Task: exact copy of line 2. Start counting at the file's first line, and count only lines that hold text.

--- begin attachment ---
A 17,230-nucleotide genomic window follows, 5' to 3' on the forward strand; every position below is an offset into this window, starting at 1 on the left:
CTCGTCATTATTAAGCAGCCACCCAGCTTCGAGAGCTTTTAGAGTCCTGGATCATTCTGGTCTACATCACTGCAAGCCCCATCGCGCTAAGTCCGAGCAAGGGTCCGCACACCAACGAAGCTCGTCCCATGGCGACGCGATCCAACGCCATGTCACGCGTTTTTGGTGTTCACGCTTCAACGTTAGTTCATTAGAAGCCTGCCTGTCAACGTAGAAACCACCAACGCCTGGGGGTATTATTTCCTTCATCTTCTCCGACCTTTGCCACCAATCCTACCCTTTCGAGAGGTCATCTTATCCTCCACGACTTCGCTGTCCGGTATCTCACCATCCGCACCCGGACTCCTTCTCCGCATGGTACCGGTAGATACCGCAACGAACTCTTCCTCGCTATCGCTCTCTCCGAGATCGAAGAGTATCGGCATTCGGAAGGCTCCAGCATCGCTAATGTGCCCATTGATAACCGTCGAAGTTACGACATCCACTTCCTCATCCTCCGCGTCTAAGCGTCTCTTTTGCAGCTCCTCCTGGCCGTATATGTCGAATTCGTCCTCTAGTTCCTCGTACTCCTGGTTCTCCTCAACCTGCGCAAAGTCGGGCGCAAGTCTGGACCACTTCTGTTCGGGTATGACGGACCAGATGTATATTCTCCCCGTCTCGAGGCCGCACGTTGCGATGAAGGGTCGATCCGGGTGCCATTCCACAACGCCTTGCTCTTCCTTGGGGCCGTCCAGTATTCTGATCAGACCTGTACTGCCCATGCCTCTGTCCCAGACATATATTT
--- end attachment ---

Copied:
CTCGTCATTATTAAGCAGCCACCCAGCTTCGAGAGCTTTTAGAGTCCTGGATCATTCTGGTCTACATCACTGCAAGCCCCATCGCGCTAAGTCCGAGCAAGGGTCCGCACACCAACGAAGCTCGTCCCATGGCGACGCGATCCAACGCCATGTCACGCGTTTTTGGTGTTCACGCTTCAACGTTAGTTCATTAGAAGCCTGCCTGTCAACGTAGAAACCACCAACGCCTGGGGGTATTATTTCCTTCATCTTCTCCGACCTTTGCCACCAATCCTACCCTTTCGAGAGGTCATCTTATCCTCCACGACTTCGCTGTCCGGTATCTCACCATCCGCACCCGGACTCCTTCTCCGCATGGTACCGGTAGATACCGCAACGAACTCTTCCTCGCTATCGCTCTCTCCGAGATCGAAGAGTATCGGCATTCGGAAGGCTCCAGCATCGCTAATGTGCCCATTGATAACCGTCGAAGTTACGACATCCACTTCCTCATCCTCCGCGTCTAAGCGTCTCTTTTGCAGCTCCTCCTGGCCGTATATGTCGAATTCGTCCTCTAGTTCCTCGTACTCCTGGTTCTCCTCAACCTGCGCAAAGTCGGGCGCAAGTCTGGACCACTTCTGTTCGGGTATGACGGACCAGATGTATATTCTCCCCGTCTCGAGGCCGCACGTTGCGATGAAGGGTCGATCCGGGTGCCATTCCACAACGCCTTGCTCTTCCTTGGGGCCGTCCAGTATTCTGATCAGACCTGTACTGCCCATGCCTCTGTCCCAGACATATATTT